Lawyer accused by AB InBev heirs cleared of money laundering

Lawyer accused by AB InBev heirs cleared of money laundering
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A lawyer jailed over false charges of laundering money from the heirs of Belgian brewing giant AB InBev has been cleared of all charges in a court in Switzerland, it was announced on Wednesday.

The ruling ends an almost decade-long ordeal for Belgian lawyer Fara Chorfi which began after a disagreement over legal fees with the two adopted sons of Belgian Viscountess Amicie de Spoelberch, Patrice and Alexis. Chorfi had represented the adoptive sons to help them recover an inheritance of AB InBev shares worth millions of euros.

Chorfi’s lawyers hailed the judgement a victory, ending what they described as “judicial harassment.” Lawyer Grégoire Mangeat stated: “This total acquittal of the aggravated money-laundering charge is an end to a crushing campaign waged against our client with unprecedented relentlessness and malice for almost ten years."

According to Marc Uyttendaele, Chorfi’s lawyer in Belgium, the millionaire adoptive sons had leveraged “mind-blowing amounts of money and particularly dubious methods to pursue the lawyer who had loyally served their adoptive mother, and to whom they owe their fortune.”

While jailed in Switzerland, Chorfi suffered great emotional and physical damages, for which her lawyers now intend to seek restitution. Whilst Chorfi lost her freedom, livelihood, and professional reputation, Patrice and Alexis amassed investments and business interests thanks to the inheritance that she had secured for them. Notably, Patrice became one of the founders of Team BDS, a world-famous esports team.

The decision by the Geneva Court of Justice appeals chamber erases a 30-month prison sentence, of which Chorfi has already served half. The decision will also return 34 million Swiss francs (€34.4 million) taken from Chorfi in fines; her frozen bank accounts and assets will also be released and she will receive 5 million francs (€5.1 million) in procedural costs.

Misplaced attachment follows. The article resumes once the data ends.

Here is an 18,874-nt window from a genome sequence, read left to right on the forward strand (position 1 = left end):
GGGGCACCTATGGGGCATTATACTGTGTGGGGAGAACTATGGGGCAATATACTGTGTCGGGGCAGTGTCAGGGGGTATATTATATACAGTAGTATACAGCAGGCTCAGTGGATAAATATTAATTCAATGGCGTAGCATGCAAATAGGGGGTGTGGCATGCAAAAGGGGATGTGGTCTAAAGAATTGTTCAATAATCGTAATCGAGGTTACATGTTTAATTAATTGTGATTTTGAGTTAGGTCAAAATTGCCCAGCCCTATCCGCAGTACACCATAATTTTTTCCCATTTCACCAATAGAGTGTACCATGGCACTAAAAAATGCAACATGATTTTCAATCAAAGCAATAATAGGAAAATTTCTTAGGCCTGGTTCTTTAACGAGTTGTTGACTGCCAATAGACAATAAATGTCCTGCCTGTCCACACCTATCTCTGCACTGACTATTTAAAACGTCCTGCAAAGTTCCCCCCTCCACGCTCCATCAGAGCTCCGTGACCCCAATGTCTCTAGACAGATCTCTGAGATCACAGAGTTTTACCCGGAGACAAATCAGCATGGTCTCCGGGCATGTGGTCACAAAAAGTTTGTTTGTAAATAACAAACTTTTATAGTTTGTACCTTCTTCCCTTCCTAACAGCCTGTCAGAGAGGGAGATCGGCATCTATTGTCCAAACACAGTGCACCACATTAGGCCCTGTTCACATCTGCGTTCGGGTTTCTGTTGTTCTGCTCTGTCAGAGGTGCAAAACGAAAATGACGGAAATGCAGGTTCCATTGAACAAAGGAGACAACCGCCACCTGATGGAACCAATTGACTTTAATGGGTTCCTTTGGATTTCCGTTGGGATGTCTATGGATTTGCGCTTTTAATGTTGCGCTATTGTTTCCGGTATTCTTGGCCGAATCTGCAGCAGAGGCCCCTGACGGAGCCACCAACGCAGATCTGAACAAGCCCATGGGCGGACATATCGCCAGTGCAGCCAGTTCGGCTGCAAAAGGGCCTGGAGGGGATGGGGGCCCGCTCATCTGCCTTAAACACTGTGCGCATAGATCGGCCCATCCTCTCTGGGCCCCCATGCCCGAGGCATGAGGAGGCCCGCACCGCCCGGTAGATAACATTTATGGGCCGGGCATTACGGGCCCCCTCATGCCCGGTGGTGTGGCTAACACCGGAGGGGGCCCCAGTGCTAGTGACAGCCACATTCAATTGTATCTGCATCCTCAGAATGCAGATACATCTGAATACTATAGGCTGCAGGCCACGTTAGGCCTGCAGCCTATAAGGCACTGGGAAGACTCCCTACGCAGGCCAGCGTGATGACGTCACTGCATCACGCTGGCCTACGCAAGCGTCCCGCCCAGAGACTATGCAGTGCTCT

Accused by billionaires

The (Bailo de) Spoelberch family, one of the inheriting family branches of the InBev brewing fortune, had gone after Chorfi's Luxembourg law firm on several occasions. The first was in 2004, with the aim of organising a family holding and to demand control of nearly 9 million shares of InBev.

After the death of their parents, the adoptive sons again sought Chorfi's assistance because their mother had apparently disinherited them and distributed the family fortune across opaque structures managed by various law firms. In 2009, Chorfi’s firm managed to recover the two adoptive sons’ fortune, now worth over €3.5 billion.

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The brothers then contested Chorfi’s fee for this service, resulting in a disagreement that led them to pursue their own lawyer.

After two failed attempts to seek money-laundering charges in Luxembourg, the heirs’ lawyers convinced a Swiss prosecutor to get Chorfi thrown in jail in Greece in July 2017, then in Geneva for eight months without trial, then placed under house arrest in Geneva until December 2019.

The De Spoelberch family, one of the largest shareholders in AB InBev, was heavily implicated in the Panama Papers scandal. Both Alexis and Patrice were listed in the leaks, linking them to an offshore company in Panama. Both have denied any connection to the shell company.

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